How to live a good and just life?
People who believe the answer to this question lies in human knowledge and critical awareness, who are compassionate and feel they should be solidary with the needs and rights of others are called humanists.
Everyone is responsible for their own life. Our actions should be based on thoughtful decisions, not on reckless acceptance of other people’s views, our own fears, and established habits. A critical re-examination of oneself and the society, authority, acquired knowledge, religious teachings, traditions, the use of one’s own reason, civil courage, willingness to take responsibility for one’s own words and deeds – will give benefit to us and our children to live a life without fear and deception, to live a responsibly and fulfilled life worth living.
The term “evolutionary humanism” promoted by our association denotes a postnational, secular, and critical-rational (i.e., both anti-dogmatic and anti-relativistic) worldview introduced by Julian Huxley, based on scientific, philosophical, and artistic sources.
(S)he who has science, philosophy, and art does not need religion!
Evolutionary humanists do not convey a bitter message, but a completely cheerful one, which completely overshadows the alternative efforts of ‘religious competitors’. The reasons for this are obvious: First, the ‘good news of evolutionary humanism’ brings such a meaning /of life/ that is truly experienced through the senses, and one does not have to dream beyond them. Secondly, it is in line with the best cognitive system that humanity has developed in its history: with science. The result is that “the Enlightenment project of removing illusions about the world gives the world a new, ‘rational charm.’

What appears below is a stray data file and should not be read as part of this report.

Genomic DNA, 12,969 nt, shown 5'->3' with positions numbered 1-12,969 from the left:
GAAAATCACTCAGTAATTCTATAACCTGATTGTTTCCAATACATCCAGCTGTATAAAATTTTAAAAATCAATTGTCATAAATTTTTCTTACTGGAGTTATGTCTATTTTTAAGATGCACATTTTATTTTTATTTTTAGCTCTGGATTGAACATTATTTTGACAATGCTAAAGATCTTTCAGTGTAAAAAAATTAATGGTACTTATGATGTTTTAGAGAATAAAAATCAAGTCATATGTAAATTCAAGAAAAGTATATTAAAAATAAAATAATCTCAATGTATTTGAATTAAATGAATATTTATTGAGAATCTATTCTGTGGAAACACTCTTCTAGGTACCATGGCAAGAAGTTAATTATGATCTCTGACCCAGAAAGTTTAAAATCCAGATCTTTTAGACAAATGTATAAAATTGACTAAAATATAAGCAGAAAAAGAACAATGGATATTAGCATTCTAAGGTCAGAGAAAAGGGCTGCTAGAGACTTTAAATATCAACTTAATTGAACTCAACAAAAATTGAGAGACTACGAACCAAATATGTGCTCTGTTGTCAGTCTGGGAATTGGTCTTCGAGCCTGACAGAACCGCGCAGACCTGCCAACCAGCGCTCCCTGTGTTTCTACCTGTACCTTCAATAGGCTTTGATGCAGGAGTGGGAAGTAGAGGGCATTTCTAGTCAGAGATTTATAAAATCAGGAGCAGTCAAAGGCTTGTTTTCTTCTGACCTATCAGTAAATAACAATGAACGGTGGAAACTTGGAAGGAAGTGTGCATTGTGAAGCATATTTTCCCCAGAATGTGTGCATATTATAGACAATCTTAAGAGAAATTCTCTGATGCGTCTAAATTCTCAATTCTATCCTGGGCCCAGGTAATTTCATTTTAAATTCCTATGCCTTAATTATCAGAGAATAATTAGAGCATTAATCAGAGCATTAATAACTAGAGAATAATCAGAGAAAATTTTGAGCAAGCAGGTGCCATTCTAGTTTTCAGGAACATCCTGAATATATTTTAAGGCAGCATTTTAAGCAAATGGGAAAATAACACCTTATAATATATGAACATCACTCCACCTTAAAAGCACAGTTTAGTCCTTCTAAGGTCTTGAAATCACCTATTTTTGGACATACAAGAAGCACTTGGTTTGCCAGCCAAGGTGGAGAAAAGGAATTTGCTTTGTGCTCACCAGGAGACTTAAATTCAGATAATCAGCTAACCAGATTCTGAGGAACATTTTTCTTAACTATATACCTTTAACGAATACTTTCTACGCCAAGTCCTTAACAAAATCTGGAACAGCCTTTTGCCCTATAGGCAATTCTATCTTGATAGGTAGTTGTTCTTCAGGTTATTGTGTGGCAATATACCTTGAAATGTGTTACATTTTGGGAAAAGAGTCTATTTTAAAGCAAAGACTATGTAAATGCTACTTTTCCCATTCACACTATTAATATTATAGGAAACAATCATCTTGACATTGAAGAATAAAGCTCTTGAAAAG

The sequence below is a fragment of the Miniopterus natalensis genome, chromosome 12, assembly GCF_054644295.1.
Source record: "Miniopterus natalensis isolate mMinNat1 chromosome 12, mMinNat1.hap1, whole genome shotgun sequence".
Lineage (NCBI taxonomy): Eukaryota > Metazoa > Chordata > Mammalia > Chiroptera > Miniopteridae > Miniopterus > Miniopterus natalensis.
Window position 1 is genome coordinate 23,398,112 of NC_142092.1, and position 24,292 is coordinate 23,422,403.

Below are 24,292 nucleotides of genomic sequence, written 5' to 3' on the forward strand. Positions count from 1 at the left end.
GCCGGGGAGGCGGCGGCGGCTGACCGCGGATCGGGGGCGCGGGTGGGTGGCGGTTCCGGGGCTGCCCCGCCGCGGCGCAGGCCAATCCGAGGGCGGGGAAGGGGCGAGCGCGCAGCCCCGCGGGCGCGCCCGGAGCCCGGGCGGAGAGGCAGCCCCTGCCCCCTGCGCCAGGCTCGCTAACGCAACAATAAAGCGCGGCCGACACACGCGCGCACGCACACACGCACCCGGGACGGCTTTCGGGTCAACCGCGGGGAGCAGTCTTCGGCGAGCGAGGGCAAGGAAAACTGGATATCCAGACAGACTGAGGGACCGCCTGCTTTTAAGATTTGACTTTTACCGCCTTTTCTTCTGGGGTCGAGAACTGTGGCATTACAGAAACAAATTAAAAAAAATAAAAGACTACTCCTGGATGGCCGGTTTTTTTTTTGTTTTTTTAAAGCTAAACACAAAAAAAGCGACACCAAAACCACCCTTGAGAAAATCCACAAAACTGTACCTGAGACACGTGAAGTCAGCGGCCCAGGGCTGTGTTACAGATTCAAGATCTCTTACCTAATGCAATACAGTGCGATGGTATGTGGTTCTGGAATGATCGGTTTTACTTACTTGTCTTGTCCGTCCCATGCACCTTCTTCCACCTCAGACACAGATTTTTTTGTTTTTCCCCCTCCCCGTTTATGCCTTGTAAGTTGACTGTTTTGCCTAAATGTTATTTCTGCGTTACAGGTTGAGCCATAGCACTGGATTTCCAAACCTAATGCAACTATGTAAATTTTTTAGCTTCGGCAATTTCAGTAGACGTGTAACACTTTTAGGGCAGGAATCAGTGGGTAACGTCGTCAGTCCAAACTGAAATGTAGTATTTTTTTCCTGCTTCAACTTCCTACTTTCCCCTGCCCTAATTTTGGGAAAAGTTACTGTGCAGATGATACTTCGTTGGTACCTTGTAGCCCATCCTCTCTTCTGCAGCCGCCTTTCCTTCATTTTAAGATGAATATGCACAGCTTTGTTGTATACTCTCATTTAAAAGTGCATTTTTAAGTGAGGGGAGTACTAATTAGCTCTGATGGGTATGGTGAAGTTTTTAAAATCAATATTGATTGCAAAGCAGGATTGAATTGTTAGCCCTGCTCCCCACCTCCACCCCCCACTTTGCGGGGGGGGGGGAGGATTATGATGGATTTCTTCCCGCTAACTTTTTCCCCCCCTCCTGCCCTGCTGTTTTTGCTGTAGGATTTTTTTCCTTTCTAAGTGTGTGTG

Humanist thought is incomplete without feminist thought – only in their interconnectedness, they offer a complete picture of a society that most easily bases its patriarchy on religious postulates. Ease is not reflected in the strength and prudence of arguments, but in a kind of aura of the dogmatism of the religious understanding of patriarchal power structures.
We believe that feminists must not give in to the challenge of critically rethinking the religious conception of female identity. In the critique of such worldviews and in the consideration of alternatives, it is precisely clear and unambiguous feminist thought that offers the most concise answers.
But feminist theory is not only important in religious discourse. There is also a huge need to break down the prejudices that prevail towards the feminist movement in an active irreligious community. We are surprised by the pronounced anti-feminist attitude that emerges every now and then on social networks among active (foreign and domestic) irreligious people. The degree of ignorance of feminist history, logical errors, and erroneous conclusions drawn on the basis of anti-feminist and often sexist attitudes do not surprise us, as much as the astonishing and ignorant stubbornness with which these attitudes try to rationally justify themselves.